[time 232] Re: [time 229] Direction of time or Free will

Stephen P. King (stephenk1@home.com)
Thu, 15 Apr 1999 12:19:22 -0400

Dear Hitoshi and Friends,

        Thank you for possessing this problem. :) It is one that I have been
thinking about for a long time. First I have some clarification

Hitoshi Kitada wrote:
> Dear Time Folks,
> Let me propose a problem about the direction of time, which, at least
> seemingly, has a form that has not been considered before. That is partly a
> reminiscence of [time 199] and hinted by Ben's remark [time 198].
> Direction of time or Does the free will exist?
> Let us consider the following observation:
> Let an observer O observe a local system L'=(L1,L2,X) or L=(L1,L2). Here L1
> and L2 is the direct objects of observation of O and X is some automatic
> apparatus that observes the system L=(L1,L2).

        Here we have a choice of observables, L or L'; I am assuming that they
are observationally mutually exclusive, e.g. O observers L xor L'.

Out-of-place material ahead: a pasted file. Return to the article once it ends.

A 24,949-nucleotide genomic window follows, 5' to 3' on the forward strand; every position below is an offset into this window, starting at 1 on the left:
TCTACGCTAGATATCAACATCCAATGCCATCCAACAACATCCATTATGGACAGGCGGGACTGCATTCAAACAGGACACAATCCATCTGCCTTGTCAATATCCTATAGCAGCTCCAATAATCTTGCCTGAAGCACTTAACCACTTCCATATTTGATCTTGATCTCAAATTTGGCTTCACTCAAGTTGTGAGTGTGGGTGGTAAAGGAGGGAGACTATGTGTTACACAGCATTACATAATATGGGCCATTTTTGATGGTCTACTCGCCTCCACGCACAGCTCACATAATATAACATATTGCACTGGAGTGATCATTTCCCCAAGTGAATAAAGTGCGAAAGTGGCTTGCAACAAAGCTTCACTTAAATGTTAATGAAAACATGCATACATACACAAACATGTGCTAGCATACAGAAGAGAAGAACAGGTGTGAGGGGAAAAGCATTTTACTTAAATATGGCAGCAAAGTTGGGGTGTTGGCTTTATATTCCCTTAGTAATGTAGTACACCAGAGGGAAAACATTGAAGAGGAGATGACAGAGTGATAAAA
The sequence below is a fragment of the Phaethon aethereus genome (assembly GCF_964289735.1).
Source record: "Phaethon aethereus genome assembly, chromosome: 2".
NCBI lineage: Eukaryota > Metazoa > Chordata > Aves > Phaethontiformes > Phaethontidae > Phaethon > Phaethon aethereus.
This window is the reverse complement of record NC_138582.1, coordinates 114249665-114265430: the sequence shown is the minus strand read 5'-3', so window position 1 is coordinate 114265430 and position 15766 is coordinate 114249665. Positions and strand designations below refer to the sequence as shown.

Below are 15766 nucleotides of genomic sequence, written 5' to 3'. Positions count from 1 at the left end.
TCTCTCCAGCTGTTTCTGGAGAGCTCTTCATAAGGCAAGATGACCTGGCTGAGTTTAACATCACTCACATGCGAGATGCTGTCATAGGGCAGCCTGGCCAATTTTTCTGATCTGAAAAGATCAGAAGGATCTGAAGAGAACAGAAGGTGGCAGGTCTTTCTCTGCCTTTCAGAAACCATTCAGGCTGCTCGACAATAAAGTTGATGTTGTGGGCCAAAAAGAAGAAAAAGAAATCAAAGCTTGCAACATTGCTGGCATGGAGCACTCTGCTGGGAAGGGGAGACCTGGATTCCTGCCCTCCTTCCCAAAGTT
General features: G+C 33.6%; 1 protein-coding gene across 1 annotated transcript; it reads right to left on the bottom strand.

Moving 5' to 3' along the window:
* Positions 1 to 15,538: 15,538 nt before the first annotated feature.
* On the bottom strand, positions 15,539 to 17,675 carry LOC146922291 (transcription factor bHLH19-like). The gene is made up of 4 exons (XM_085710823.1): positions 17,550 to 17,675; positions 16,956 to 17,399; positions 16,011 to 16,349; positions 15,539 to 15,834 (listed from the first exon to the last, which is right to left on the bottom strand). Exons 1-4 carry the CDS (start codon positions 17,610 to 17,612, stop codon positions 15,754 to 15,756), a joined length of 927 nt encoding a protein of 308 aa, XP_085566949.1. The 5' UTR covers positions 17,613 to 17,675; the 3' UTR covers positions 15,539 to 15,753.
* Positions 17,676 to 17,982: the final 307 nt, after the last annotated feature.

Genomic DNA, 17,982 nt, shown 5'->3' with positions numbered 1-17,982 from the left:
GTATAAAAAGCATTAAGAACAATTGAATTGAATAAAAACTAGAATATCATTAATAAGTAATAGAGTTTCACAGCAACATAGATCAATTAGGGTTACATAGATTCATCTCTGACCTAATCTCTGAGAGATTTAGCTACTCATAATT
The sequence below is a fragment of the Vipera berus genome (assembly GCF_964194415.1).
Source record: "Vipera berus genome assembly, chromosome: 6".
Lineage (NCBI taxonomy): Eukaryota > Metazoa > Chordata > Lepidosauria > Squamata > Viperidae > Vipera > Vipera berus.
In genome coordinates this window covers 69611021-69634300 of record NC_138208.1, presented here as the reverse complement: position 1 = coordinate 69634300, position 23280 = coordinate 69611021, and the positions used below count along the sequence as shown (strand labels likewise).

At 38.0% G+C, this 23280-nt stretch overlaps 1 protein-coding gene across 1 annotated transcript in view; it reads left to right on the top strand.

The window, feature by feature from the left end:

How are O and X defined in terms of local systems? They seem to be
classical and, upon thinking further, X looks to be another observer
itself. Perhaps we can think of it as one of Peter's "secondary
observers"... ( cf. [time 191])
> In this situation, Wheeler's quantum eraser illustrated in Ben Goertzel's
> GOERTZEL.html (http://goertzel.org/dynapsyc/1995/GOERTZEL.html):
> > In fact, according to (Wheeler, 1980), this even works
> > if the choice is <b>delayed</b> -- then one has the phenomenon
> > of the "quantum eraser." In other words, suppose one has a
> > <b>machine</b> record which slit each particle passed through.
> > If after a few hours one destroys the machine's records
> > without having looked at them, and only <b>afterwards</b>
> > looks at the plate, then result is the same as if the
> > information had never existed; the plate shows that the
> > particles behaved like waves. But in the same scenario, if
> > one looks at the machine's information before one erases it,
> > the picture on the plate is quite different: it is consistent
> > with whatever the machine said.
> may be restated as follows: